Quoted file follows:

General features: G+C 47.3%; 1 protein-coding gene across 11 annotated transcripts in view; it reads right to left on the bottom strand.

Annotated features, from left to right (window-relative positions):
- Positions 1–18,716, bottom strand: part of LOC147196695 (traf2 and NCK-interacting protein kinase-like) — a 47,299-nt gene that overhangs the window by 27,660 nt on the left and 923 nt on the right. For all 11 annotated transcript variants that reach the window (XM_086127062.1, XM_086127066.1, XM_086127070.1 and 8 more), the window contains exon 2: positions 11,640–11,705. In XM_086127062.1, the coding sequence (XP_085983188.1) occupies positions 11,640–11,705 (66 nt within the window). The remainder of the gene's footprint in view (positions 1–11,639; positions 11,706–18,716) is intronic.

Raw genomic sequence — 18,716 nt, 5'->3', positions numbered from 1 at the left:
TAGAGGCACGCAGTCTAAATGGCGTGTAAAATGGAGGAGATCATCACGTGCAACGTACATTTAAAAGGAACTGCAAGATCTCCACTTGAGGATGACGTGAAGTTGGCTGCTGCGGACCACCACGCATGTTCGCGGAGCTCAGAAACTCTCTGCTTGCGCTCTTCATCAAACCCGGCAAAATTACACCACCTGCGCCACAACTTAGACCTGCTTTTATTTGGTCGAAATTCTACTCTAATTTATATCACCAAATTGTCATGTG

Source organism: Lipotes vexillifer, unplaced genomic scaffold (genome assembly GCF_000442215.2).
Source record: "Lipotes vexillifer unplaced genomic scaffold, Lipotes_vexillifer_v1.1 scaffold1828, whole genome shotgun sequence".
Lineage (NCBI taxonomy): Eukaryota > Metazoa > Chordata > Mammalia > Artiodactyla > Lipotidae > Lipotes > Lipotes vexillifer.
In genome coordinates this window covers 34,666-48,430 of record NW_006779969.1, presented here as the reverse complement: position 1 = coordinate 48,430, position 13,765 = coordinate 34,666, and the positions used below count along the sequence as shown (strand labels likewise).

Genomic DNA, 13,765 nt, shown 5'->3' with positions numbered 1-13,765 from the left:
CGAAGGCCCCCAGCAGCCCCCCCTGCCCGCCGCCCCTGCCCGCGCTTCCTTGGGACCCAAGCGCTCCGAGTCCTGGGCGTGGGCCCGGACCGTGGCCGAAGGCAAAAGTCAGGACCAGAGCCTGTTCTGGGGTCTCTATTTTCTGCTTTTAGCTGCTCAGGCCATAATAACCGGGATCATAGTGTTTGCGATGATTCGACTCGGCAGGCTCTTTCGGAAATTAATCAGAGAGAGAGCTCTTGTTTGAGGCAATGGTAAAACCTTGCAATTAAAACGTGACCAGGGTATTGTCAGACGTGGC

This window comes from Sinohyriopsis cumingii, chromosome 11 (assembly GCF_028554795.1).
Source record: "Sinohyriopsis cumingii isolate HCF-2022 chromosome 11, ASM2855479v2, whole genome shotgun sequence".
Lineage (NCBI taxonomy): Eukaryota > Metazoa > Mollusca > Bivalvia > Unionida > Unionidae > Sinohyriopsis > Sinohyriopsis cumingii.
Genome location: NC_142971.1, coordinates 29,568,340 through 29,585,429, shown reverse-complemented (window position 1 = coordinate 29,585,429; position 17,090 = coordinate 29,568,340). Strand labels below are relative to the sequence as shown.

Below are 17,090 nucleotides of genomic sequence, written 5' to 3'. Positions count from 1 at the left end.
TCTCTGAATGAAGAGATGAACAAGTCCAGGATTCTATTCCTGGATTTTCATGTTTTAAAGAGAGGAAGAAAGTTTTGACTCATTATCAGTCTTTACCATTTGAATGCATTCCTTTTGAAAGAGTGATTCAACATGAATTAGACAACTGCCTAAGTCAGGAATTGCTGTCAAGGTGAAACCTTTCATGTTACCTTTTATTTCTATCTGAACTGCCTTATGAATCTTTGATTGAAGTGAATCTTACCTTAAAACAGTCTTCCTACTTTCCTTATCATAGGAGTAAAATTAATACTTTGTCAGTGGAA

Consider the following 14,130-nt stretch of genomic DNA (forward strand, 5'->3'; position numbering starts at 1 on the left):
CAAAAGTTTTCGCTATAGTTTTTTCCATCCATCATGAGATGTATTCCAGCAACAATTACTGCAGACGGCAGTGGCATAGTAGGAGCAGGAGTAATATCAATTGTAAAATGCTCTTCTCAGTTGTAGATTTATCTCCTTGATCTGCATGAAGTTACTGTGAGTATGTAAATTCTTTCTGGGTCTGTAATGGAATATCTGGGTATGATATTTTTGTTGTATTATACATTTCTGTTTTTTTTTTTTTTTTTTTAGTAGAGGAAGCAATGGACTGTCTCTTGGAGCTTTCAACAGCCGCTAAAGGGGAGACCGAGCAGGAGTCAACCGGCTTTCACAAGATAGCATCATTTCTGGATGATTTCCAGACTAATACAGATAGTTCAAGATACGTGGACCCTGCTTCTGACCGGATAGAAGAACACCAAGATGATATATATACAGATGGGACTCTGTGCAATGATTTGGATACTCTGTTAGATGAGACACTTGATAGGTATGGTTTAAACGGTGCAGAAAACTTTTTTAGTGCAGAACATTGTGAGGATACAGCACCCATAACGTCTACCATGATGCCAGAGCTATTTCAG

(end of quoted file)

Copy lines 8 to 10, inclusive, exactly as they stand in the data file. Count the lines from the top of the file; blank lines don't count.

Lineage (NCBI taxonomy): Eukaryota > Metazoa > Chordata > Mammalia > Artiodactyla > Lipotidae > Lipotes > Lipotes vexillifer.
In genome coordinates this window covers 34,666-48,430 of record NW_006779969.1, presented here as the reverse complement: position 1 = coordinate 48,430, position 13,765 = coordinate 34,666, and the positions used below count along the sequence as shown (strand labels likewise).

Genomic DNA, 13,765 nt, shown 5'->3' with positions numbered 1-13,765 from the left: